Special talk on the eve of the Transit of Venus – the last in our lifetime

30 May 2012

A special evening talk about the forthcoming Transit of Venus will take place at 6.30pm on Tuesday 5 June at Aberdeen Maritime Museum, Shiprow.

Venus orbits between Earth and the Sun but the sight of the planet crossing directly in front of the Sun is something we can see only once more in our lifetimes, in the early morning of Wednesday 6 June.

The free talk by Dr John S Reid, department of physics, University of Aberdeen and Aberdeen Astronomical Society, said: "TheTransit of Venus was a key sight in the past. It allowed our forebears in the 18th and 19th centuries to measure the size of the solar system. Aberdonian David Gill was a leading astronomer in this field in the 19th century. Now, transits of planets in front of their parent stars are the most fertile way of discovering extra-solar planets."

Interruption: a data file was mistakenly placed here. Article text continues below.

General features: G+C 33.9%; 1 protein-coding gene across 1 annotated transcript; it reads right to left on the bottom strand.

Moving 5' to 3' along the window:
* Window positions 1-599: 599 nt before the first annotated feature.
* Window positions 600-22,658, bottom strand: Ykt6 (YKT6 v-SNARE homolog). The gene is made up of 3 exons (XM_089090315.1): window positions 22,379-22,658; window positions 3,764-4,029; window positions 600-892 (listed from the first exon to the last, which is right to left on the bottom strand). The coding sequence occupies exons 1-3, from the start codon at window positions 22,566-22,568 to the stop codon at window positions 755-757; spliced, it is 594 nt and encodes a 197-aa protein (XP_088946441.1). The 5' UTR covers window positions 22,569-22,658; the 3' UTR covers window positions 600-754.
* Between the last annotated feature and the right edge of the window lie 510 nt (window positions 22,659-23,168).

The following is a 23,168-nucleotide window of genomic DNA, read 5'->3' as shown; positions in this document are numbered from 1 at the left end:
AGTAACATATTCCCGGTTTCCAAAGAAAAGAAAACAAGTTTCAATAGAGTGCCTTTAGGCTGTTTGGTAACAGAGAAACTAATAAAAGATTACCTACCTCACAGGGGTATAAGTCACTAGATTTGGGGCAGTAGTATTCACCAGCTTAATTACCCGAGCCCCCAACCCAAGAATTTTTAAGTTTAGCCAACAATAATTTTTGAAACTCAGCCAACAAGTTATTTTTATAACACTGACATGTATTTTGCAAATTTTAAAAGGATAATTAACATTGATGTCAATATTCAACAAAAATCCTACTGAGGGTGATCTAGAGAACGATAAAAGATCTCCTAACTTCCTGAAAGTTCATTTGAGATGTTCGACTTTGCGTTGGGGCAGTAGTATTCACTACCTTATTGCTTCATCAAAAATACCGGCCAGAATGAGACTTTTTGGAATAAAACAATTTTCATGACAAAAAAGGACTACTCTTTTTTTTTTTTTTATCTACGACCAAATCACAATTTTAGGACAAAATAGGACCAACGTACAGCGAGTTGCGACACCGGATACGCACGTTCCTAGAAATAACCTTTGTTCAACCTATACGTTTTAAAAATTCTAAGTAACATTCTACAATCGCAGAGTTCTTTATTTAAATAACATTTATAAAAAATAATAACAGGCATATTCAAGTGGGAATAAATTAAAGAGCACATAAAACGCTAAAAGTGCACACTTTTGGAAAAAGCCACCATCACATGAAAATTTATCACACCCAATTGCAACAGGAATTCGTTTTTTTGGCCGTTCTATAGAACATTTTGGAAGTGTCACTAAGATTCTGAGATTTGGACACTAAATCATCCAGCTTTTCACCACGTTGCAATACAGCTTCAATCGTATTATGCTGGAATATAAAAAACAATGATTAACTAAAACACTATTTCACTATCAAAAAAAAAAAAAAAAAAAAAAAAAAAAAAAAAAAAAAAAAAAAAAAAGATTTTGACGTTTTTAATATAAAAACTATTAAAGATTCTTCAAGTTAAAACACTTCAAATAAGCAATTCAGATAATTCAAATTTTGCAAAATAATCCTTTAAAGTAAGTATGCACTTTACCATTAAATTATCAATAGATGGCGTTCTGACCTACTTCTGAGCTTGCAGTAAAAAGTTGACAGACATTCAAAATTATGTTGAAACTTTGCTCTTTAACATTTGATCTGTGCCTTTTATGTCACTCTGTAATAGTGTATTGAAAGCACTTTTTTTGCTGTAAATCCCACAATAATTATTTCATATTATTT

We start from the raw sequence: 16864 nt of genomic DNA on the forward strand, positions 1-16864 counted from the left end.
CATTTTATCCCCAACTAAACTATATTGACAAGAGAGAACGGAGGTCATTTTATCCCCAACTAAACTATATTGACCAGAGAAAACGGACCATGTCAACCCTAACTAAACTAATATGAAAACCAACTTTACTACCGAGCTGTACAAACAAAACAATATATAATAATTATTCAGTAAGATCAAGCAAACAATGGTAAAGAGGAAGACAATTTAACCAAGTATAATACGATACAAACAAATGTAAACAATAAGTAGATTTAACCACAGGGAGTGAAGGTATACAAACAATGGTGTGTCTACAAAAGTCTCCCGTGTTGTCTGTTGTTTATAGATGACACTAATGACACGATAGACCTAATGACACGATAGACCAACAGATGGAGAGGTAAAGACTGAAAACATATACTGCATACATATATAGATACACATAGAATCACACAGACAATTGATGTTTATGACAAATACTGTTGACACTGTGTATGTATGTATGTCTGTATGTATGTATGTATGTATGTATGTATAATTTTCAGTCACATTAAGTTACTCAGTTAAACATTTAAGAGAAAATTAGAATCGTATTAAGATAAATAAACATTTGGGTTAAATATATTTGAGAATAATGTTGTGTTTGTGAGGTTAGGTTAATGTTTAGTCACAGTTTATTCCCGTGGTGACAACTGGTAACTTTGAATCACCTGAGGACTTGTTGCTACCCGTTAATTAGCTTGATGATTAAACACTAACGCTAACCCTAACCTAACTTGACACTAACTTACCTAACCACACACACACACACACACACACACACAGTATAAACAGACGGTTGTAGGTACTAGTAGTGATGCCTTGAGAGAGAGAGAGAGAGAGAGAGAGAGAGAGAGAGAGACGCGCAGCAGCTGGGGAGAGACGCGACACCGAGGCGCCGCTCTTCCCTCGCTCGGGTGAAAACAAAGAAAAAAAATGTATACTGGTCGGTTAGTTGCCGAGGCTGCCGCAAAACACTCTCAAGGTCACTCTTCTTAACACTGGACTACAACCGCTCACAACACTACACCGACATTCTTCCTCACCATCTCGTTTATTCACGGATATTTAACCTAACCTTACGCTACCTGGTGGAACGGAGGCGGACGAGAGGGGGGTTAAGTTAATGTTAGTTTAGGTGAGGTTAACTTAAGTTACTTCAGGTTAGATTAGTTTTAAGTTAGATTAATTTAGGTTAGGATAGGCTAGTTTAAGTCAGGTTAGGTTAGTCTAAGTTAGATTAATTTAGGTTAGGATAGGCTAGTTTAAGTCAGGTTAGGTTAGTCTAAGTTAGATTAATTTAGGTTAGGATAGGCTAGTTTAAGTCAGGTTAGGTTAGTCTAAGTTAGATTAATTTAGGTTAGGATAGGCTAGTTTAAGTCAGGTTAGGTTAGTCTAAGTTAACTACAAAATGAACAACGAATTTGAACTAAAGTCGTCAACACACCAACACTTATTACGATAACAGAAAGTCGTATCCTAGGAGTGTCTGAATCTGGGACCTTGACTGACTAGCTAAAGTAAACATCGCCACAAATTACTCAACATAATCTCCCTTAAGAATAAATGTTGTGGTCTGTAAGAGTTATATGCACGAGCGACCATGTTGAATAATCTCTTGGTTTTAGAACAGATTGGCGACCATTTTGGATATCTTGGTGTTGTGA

Dr Reid will discuss why the Transit of Venus has been so important in the past, why the transits are rare phenomena, what is in store for us on the morning of Wednesday 6 June and the best way to see the sight, weather permitting. He will conclude with some comments on extra-solar planets.

Curator Jenny Brown, of Aberdeen Maritime Museum added: "We're delighted that John has agreed to speak about the Transit of Venus at Aberdeen Maritime Museum. I'm looking forward to learning more about a rare celestial event, and one with such historical links to a local hero."

Admission to the talk is free but booking is essential by telephoning Aberdeen Maritime Museum on [01224] 337714.